12. Bal-Perazim Christian Academy (Fayetteville) – $72,870

A total of $4,159,457 public dollars have been spent of the $10 million that state lawmakers appropriated for school vouchers last year (that figure does not include administrative costs).

Records also included numbers of school voucher recipients by ethnicity.

Ethnicity
American Indian or Alaska Native:                     9
Asian                                                                      20
Biracial                                                                 106
Black or African American                                 616
Hispanic                                                                102
Other                                                                      16
White                                                                     333
Total                                                                   1,202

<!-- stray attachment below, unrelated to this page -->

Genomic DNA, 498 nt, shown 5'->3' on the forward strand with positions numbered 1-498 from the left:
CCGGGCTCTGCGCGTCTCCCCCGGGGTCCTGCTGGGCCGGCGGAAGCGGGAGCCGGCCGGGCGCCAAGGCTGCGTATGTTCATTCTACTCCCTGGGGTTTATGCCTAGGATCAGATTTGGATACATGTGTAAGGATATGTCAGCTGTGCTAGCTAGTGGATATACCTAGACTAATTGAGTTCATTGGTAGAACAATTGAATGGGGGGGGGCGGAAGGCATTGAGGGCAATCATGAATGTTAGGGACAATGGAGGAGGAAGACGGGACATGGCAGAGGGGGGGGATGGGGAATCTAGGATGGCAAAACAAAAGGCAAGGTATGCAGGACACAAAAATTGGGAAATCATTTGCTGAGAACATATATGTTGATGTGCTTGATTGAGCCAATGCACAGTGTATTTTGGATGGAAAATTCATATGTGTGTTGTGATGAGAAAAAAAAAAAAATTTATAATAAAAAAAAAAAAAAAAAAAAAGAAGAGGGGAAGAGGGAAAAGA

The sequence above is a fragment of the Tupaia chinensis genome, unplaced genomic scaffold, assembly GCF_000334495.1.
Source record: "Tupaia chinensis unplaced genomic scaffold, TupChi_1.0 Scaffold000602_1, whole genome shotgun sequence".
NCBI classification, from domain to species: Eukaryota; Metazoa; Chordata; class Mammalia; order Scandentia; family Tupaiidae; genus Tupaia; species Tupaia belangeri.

Last year, N.C. Policy Watch reported that Greensboro Islamic Academy, one of the top recipients of taxpayer-funded school vouchers, was in financial trouble and pleading online for help from the public to fund its $150,000 shortfall so that the school could complete the 2013-14 school year.

Greensboro Islamic Academy has now received $142,800 for its 63 voucher students.

Read the full list of school voucher recipients below.

News

Of the nearly 30 percent of North Carolina’s schools receiving letter grades of D or F from the state, almost all of them are designated as high poverty schools with at least 50 percent of their students receiving free or reduced lunch.

poverty_grades

“The only thing these grades tell us is where our poor children go to school and where our rich children go to school,” said Lynn Shoemaker, a 23 year veteran public school teacher representing the advocacy group Public Schools First NC at a press conference held by Senate Democrats. Read More